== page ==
Jade Moana believes food insecurity is Aotearoa’s “gaping wound” and with people are queuing up for food parcels at an alarming rate, she is determined to do all she can to improve things for vulnerable whānau. 

Jade (Ngāi Tahu, Kāti Māmoe, Ngāpuhi, Ngāti Tūwharetoa) has built upon her passion for the whenua and gardening and now, with support from our Kōanga Kai initiative, she is building on her twenty years of experience working in social and community services to ensure whānau are healthy, happy and thriving. 

Well-known to many for establishing the highly successful nationwide ‘Handy Over Hundy’ initiative in 2010, the Kākano Cafe in Christchurch (2015-2019), hosting her own show – He Kākano series for Māori TV 2019, and for winning the 2011 New Zealand Gardener of the Year Award and a Silver Award at the 2013 Ellerslie International Flower Show, Jade’s passion centres on encouraging as many families as possible to live off the land and reap the benefits of growing their own food. 

“My own connection to the whenua has strengthened and changed me and I feel very strongly that I have been called to this mahi,” she says. 

“Over the last three years in particular, it’s become very clear to me that we need to support our whānau to develop their own food sovereignty; and with all the lessons we are learning from the Covid-19 pandemic, it’s important that we adapt to unpredictability.” 

Jade was contracted to run a Kōanga Kai funded project in Christchurch in June 2021, and after asking for expressions of interest from whānau wanting to establish their own māra kai, she was swamped with 400 registrations on the first day.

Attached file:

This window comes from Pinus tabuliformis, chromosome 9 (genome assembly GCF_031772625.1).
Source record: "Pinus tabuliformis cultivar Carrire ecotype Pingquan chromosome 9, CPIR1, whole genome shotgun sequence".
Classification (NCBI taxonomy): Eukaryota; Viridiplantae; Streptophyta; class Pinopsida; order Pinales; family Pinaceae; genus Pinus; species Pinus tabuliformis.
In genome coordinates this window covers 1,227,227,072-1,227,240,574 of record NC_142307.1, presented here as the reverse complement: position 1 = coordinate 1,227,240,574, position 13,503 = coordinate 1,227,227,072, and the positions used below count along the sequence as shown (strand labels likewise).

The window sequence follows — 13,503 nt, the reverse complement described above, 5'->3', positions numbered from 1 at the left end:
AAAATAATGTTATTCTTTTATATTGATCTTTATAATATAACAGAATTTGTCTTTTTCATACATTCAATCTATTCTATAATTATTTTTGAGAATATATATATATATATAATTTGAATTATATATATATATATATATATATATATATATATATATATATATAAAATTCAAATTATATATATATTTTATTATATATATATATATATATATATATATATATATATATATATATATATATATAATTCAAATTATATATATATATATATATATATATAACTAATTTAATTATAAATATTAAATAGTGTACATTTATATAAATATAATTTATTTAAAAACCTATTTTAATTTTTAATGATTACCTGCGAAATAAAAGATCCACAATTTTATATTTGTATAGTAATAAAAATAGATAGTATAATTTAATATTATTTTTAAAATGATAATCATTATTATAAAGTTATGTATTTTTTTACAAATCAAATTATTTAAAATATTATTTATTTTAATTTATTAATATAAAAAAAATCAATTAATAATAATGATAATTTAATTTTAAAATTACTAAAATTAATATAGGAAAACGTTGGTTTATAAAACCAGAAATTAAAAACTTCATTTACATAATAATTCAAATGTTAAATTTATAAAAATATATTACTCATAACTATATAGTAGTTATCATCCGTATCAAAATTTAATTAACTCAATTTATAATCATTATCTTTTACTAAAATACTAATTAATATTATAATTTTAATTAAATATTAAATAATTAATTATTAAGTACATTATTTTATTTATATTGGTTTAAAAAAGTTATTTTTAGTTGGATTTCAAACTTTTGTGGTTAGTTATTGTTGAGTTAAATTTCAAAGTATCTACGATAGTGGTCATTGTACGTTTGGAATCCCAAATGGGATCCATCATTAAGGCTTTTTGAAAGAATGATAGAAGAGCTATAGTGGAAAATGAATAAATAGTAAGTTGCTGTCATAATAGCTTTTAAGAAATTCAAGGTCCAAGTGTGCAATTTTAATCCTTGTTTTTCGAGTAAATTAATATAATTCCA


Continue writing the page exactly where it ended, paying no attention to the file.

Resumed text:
“The demand was overwhelming, and we had to develop a system to see who needed us the most. The commonality of course, was that everyone wanted to learn māra kai skills so they could make their own home garden, so we worked hard and we set up māra kai for 23 whānau.” 

By chance, one of their registrations came from Housing First Christchurch, and after speaking with Housing First representative, Jono Kitt, a new partnership was developed with Jade agreeing to develop nine māra kai for their clients. 

“We’ve set up five gardens for Housing First so far and while Covid has slowed our progress, the response from whānau has been amazing. 

“Housing First services are for chronically homeless people with mental health or addiction issues. They work with other organisations to provide wrap-around support services to help them stay in their homes; and by developing māra kai for them, we’re giving them something to be proud of, something to hope for,” says Jade. 

“Many of their clients also have limited whānau connections, so the māra kai connections  they’ve been able to establish are doubly important. That’s been one of the key benefits of the Kōanga Kai initiative for everyone.” 

Jade says they are now looking to extend their relationship with Housing First –  daydreaming about what comes next – and in addition, she and her husband, Josh Koia  (Ngāti Porou), have established a new consulting entity,Aweko Kai. 

“This continues our focus on Kōanga Kai and creating bespoke māra kai for whānau, businesses and social enterprises. We already have a number of contracts, including one with Home and Families Society, creating māra kai interventions for their young parents’ classes. 

“We’ve done a lot of māra work with solo mothers too and a lot of their feedback indicates that having a home māra kai not only leads to less anxiety about feeding their family, it also gives them a place of solace, a reconnection to the earth and a sense of surety. 

“Our whole kaupapa at Aweko Kai is about encouraging the growing of chemical-free, organic kai and teaching our vulnerable whānau how to be kaitiaki over their kai. It’s about teaching them our traditional Māori gardening practices, cooking techniques and the value of sharing kai with others. 

“There is no other mahi I find more valuable. This is my life’s work and I will never do anything else.”